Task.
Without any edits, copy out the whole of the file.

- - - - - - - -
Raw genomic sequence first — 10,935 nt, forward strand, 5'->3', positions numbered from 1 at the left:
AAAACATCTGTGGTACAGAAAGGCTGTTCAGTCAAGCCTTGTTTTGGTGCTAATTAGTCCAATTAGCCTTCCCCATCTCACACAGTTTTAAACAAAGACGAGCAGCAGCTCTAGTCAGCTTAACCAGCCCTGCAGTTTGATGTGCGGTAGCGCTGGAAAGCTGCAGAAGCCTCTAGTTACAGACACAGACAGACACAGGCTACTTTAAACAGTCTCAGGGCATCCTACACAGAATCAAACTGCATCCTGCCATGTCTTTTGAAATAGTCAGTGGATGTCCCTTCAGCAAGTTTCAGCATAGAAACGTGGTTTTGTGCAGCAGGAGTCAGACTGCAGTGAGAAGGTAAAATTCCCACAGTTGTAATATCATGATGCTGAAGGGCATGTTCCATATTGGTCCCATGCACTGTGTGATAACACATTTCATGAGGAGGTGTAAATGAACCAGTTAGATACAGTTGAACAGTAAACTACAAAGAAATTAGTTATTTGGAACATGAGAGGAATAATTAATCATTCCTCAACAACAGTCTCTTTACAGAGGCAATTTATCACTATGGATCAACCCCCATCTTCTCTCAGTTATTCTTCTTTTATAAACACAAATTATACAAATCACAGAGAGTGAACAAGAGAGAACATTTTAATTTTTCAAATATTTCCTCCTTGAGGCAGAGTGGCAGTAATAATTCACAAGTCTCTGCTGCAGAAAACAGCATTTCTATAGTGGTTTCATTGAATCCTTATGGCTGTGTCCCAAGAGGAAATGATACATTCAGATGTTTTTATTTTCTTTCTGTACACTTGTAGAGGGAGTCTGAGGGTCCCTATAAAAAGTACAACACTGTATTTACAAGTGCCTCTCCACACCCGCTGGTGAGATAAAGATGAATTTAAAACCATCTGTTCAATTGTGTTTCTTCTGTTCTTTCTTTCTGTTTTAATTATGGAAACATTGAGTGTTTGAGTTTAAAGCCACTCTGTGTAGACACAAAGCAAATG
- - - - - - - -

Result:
Raw genomic sequence first — 10,935 nt, forward strand, 5'->3', positions numbered from 1 at the left:
AAAACATCTGTGGTACAGAAAGGCTGTTCAGTCAAGCCTTGTTTTGGTGCTAATTAGTCCAATTAGCCTTCCCCATCTCACACAGTTTTAAACAAAGACGAGCAGCAGCTCTAGTCAGCTTAACCAGCCCTGCAGTTTGATGTGCGGTAGCGCTGGAAAGCTGCAGAAGCCTCTAGTTACAGACACAGACAGACACAGGCTACTTTAAACAGTCTCAGGGCATCCTACACAGAATCAAACTGCATCCTGCCATGTCTTTTGAAATAGTCAGTGGATGTCCCTTCAGCAAGTTTCAGCATAGAAACGTGGTTTTGTGCAGCAGGAGTCAGACTGCAGTGAGAAGGTAAAATTCCCACAGTTGTAATATCATGATGCTGAAGGGCATGTTCCATATTGGTCCCATGCACTGTGTGATAACACATTTCATGAGGAGGTGTAAATGAACCAGTTAGATACAGTTGAACAGTAAACTACAAAGAAATTAGTTATTTGGAACATGAGAGGAATAATTAATCATTCCTCAACAACAGTCTCTTTACAGAGGCAATTTATCACTATGGATCAACCCCCATCTTCTCTCAGTTATTCTTCTTTTATAAACACAAATTATACAAATCACAGAGAGTGAACAAGAGAGAACATTTTAATTTTTCAAATATTTCCTCCTTGAGGCAGAGTGGCAGTAATAATTCACAAGTCTCTGCTGCAGAAAACAGCATTTCTATAGTGGTTTCATTGAATCCTTATGGCTGTGTCCCAAGAGGAAATGATACATTCAGATGTTTTTATTTTCTTTCTGTACACTTGTAGAGGGAGTCTGAGGGTCCCTATAAAAAGTACAACACTGTATTTACAAGTGCCTCTCCACACCCGCTGGTGAGATAAAGATGAATTTAAAACCATCTGTTCAATTGTGTTTCTTCTGTTCTTTCTTTCTGTTTTAATTATGGAAACATTGAGTGTTTGAGTTTAAAGCCACTCTGTGTAGACACAAAGCAAATG